Great Lakes steelhead question

Discussion in 'Fly Fishing Forum' started by Alosa, Nov 4, 2012.

  1. Old Man Just an Old Man

    Posts: 21,124
    Dillon, Mt
    Ratings: +1,404 / 0
    The Eggs for the first Land locked Steelhead came from Washington. I think it was from the Skamania hatchery.So you can blame it all on Washington for giving away their fish.

    Now I might be wrong but the eggs did come from Washington.
  2. _WW_ Fishes with Wolves

    Posts: 1,823
    Skagit River
    Ratings: +570 / 0
    Ok...let's try some visual aids.

    Pacific Coast Steelhead
    [IMG]

    Great Lakes Steelhead
    [IMG]
  3. bennysbuddy the sultan of swing

    Posts: 1,902
    m-ville
    Ratings: +457 / 0
    Well one of you could be an alien, It happens in the best of familys
  4. stilly stalker Tuna sniffer

    Posts: 1,160
    Carlsbad, CA
    Ratings: +81 / 0
    WW for the win!!!!!!!!!
  5. Alosa Active Member

    Posts: 311
    Seattle
    Ratings: +137 / 1
    I knew I was running a risk of this debate when I asked for info about Great Lakes Steelhead. I get the sense that this deabate happens ALL the time. Since I started this thread I might as well add my two cents:

    Great Lakes steelhead may have come from anadromous ancestors, and they may exhibit a migratory pattern the broadly resembles anadromy, but because they do not transition a saltwater/freshwater interface, and are therefore not subject to the physiological stressors of such a transition, they are adfluvial, not anadromous. Whether or not they qualify as 'steelhead' is equivocal in my books.

    Now having said that, if WW's depiction is correct (wonderwoman vs. wonderblob) then perhaps my 6wt is underpowered afterall. Now I'm thinking about a 10 wt....
    stilly stalker likes this.
  6. Chris Bellows aka. topwater

    Posts: 1,509
    The Salt
    Ratings: +563 / 0
    i am not familiar with the ontario tribs, but the great lakes fishery can be a lot of fun. i spent 4 months one winter fishing the erie and ontario tribs and had a great time. never saw any wonderblob fish, and swung up a ton of nice fish. i have my opinion on whether they are truly steelhead, but it doesn't matter what we on the west coast say because they are going to continue to be called steelhead by those in the great lakes regardless.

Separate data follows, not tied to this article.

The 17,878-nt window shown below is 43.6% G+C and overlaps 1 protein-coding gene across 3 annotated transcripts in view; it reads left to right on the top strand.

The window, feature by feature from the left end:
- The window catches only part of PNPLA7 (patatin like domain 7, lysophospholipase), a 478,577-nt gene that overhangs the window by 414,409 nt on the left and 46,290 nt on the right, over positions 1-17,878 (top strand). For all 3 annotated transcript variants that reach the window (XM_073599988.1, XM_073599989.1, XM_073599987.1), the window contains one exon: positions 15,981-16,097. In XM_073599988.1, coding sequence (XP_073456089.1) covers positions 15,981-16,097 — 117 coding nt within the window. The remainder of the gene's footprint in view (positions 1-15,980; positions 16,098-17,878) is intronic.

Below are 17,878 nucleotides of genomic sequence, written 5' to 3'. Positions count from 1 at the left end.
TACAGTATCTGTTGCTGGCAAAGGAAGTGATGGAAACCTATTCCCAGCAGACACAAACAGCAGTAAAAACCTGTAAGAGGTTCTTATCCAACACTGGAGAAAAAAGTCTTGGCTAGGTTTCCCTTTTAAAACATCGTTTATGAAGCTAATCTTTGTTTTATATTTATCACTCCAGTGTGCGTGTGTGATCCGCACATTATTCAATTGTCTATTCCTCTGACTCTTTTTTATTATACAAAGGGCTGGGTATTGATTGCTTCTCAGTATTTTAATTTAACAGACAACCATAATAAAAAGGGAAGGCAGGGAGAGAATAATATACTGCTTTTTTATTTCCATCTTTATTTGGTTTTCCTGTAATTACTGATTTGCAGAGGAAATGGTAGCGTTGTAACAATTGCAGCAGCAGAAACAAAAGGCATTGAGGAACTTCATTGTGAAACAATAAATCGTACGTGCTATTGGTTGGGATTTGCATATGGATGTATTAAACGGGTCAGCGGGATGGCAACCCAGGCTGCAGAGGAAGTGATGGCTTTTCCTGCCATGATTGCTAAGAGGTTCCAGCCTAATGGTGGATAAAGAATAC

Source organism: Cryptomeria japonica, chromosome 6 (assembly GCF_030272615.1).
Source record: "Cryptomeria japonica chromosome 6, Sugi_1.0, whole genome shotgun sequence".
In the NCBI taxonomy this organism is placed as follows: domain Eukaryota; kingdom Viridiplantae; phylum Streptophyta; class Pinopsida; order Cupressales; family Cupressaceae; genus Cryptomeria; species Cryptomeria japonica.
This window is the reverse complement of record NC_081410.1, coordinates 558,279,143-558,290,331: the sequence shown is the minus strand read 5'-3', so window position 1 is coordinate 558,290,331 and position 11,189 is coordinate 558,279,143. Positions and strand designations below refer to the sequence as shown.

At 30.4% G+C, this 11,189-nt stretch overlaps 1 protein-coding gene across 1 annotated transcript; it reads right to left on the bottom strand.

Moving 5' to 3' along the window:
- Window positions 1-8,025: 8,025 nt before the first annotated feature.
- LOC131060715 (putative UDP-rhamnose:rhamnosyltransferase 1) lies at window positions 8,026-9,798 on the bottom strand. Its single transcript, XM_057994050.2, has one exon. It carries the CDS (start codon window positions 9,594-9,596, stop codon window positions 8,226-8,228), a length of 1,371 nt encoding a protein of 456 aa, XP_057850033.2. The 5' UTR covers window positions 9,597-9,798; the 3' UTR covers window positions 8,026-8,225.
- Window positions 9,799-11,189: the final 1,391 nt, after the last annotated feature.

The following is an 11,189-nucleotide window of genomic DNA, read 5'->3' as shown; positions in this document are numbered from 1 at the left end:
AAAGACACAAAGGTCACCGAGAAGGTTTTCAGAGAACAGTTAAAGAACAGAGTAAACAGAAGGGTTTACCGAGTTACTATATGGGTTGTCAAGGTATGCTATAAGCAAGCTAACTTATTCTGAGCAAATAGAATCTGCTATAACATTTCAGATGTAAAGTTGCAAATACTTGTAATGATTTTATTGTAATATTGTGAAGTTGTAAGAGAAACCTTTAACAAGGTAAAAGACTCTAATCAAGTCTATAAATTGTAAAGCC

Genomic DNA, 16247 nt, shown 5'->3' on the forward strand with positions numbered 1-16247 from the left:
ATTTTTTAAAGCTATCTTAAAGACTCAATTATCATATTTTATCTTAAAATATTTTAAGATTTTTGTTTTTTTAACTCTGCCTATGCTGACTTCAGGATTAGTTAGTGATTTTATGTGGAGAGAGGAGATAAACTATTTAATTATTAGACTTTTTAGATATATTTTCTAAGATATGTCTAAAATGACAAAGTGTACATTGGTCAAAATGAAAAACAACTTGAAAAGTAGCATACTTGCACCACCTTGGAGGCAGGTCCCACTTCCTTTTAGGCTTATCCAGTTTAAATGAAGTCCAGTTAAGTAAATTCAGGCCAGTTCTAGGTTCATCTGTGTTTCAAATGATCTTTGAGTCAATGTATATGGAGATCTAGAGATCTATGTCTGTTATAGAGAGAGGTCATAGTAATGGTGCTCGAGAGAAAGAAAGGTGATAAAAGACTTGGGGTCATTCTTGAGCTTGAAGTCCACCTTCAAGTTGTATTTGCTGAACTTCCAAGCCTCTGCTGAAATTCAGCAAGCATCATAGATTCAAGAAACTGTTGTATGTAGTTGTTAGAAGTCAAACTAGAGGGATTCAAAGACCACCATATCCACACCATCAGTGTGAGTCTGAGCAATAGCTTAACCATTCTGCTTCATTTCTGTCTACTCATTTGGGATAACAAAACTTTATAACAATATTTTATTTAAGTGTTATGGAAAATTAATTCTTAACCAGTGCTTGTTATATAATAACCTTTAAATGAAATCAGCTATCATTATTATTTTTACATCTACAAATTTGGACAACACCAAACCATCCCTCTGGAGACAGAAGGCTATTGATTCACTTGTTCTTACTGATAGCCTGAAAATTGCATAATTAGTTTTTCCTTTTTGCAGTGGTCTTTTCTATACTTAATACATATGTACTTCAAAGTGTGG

it is a different experience to know that if the river is fishable you are for certain gonna hook some fish on the swing... i'm never certain here so it was a nice change of pace for someone whose only experience had been in the pacific northwest.

    have fun and it might not be as cold as you think.
  7. _WW_ Fishes with Wolves

    Posts: 1,823
    Skagit River
    Ratings: +570 / 0
    All kidding aside...well most of it anyway...Nobody knows for sure where or exactly when the term 'Steelhead' originated. Northern California is the most likely suspect but proving where slang terms originate is tough.

    They are Rainbow Trout. Some head down river and some don't. Do they know what is down there when they take off? No. They just go. There was a time when people thought these monsters were in the river all the time and in late June when they stopped catching them the streams were considered "fished out" But science marches on and now we know what the real story is.

    Go to middle America and catch 'em. From what I understand their runs are doing better than ours. Maybe salt is part of the problem.
  8. Brady Burmeister Active Member

    Posts: 523
    OH
    Ratings: +114 / 0
    We do have the advantage of almost no commercial by-catch or tribal netting. I'd like to see better returns of Atlantics in the Ontario tribs, but the pacific salmon, steelhead, and browns have done so much better with their returns.
  9. KerryS Ignored Member

    Posts: 6,539
    Sedro Woolley, WA, USA.
    Ratings: +1,537 / 0
    Funny how that happens when you introduce an invasive species.
  10. Brady Burmeister Active Member

    Posts: 523
    OH
    Ratings: +114 / 0